A crib sheet on drafting schedules: 7 top tips

A crib sheet on drafting schedules: 7 top tips

The whiteness of the blank page blinds your eyes: this is where the schedule is supposed to go.

At the moment it is a void of information—unlike the front end of the agreement which is Japanese knot-weed in legal form: an overgrown thicket of legalese nestled within an impenetrable forest of paragraphs.

(Obviously not a Lexis®PSL Commercial document.)

Now it's your turn. You have to draft a schedule for a 100 page contract. The contrast between the detailed front end and the blank piece of paper in front of you is stark.

Where do you start?

Well, instead of slipping into an existential malaise—or indeed slipping off to the nearest pub—why not have a look at our handy cheat sheet below? Our top seven tips on what to do to help you on your way.

Tip 1: Be a journalist

No, you don't have to don a pork pie hat and start collecting grubby anoraks. Just get down to basics and ask yourself some fundamental questions:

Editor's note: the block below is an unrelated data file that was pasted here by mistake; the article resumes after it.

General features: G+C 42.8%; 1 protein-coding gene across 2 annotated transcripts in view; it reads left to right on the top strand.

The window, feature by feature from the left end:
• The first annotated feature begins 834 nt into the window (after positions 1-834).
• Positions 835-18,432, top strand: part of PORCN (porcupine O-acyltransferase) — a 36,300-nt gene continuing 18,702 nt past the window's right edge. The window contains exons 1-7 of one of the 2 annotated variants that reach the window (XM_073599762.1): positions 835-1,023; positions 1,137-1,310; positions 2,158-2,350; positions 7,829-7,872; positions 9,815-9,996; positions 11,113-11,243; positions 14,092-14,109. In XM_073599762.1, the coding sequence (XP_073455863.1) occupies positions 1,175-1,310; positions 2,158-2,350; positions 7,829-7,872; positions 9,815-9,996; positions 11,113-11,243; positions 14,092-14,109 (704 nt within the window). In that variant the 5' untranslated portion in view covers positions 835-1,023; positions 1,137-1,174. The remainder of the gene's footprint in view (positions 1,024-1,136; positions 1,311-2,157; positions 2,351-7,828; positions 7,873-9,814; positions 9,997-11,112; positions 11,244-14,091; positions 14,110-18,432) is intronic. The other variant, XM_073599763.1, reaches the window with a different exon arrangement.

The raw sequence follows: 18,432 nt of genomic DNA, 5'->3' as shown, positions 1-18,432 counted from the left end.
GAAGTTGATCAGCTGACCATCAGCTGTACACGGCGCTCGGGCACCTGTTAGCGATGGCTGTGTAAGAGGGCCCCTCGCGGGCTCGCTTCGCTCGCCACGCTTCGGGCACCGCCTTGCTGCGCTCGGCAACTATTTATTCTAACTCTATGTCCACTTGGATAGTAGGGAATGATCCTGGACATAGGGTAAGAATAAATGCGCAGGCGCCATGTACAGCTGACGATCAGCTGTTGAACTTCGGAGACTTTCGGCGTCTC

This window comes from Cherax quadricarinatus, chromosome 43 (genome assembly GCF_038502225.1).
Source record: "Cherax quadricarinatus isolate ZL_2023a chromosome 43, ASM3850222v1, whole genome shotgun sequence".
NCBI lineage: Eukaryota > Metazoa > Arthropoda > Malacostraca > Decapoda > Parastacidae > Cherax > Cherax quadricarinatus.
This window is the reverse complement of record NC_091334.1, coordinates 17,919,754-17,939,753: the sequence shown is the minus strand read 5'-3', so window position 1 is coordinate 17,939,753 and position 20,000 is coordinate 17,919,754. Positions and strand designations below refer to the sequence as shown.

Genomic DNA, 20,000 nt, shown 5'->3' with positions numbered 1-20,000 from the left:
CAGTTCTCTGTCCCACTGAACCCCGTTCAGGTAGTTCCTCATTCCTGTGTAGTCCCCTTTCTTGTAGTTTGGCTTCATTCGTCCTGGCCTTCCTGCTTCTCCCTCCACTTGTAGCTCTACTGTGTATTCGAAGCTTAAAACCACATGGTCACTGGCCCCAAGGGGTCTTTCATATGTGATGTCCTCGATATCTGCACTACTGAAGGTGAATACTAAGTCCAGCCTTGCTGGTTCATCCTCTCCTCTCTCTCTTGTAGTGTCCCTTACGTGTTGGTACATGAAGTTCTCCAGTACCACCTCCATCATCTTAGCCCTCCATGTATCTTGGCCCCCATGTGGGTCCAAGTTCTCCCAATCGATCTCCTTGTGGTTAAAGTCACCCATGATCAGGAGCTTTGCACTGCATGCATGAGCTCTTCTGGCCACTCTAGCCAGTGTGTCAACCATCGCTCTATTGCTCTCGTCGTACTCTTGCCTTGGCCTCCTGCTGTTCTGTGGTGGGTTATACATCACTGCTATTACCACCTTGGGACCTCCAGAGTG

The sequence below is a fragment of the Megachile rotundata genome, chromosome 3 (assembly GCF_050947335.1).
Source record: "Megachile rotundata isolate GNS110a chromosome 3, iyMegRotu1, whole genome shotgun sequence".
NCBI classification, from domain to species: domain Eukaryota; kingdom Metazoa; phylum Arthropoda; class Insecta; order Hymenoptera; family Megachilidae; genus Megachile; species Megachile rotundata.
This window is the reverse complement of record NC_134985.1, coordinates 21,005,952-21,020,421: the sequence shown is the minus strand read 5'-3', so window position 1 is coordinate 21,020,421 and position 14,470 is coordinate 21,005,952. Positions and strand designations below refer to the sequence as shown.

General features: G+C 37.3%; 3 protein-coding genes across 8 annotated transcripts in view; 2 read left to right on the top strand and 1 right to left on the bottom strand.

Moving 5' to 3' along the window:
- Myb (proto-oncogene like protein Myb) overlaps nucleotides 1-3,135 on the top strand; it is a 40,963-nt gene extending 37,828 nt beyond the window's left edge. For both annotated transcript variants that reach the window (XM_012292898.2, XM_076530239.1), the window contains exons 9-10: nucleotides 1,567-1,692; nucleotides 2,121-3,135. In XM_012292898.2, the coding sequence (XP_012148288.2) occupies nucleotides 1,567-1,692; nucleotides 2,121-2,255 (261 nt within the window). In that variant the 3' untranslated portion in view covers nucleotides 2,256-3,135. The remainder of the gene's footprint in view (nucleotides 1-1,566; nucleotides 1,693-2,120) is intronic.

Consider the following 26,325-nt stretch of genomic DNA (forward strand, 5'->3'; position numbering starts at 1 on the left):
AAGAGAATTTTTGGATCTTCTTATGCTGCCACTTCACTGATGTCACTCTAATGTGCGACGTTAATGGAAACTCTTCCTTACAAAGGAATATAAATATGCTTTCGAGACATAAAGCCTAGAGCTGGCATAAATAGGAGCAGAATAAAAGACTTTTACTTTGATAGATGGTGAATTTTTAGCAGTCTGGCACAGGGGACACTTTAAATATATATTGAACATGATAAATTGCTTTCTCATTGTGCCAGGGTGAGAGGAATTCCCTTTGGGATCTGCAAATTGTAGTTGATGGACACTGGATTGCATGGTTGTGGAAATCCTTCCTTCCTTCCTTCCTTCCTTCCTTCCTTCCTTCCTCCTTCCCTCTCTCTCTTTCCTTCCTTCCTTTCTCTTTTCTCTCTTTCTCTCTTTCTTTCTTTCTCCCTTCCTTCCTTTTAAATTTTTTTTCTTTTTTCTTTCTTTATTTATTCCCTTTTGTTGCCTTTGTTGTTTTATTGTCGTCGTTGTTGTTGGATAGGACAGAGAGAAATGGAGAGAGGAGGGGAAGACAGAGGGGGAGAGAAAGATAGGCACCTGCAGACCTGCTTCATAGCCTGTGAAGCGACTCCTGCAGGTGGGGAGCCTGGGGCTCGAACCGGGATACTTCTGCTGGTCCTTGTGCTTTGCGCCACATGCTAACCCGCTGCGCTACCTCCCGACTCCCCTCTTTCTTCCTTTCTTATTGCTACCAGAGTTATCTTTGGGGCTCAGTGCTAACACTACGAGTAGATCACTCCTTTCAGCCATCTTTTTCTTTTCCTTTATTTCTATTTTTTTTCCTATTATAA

• What is the schedule trying to achieve? (Bearing in mind that, in the end, not all of these may be relevant):
    • Who is involved?
    • What is happening?
    • When will it take place?
    • Where will it take place?
    • How will it take place? and
    • Why is it taking place? (This is useful to know in particular when drafting recitals or background/ explanatory provisions).

Tip 2: Be Machiavellian (a bit)

Now it's time to start reading books about Machiavelli. Where does the power in the commercial relationship lie?

  • What are the negotiating strengths of the parties? Is the priority to start building a fair commercial relationship from the start or can one party take a robust (and even unreasonable) negotiating stance?

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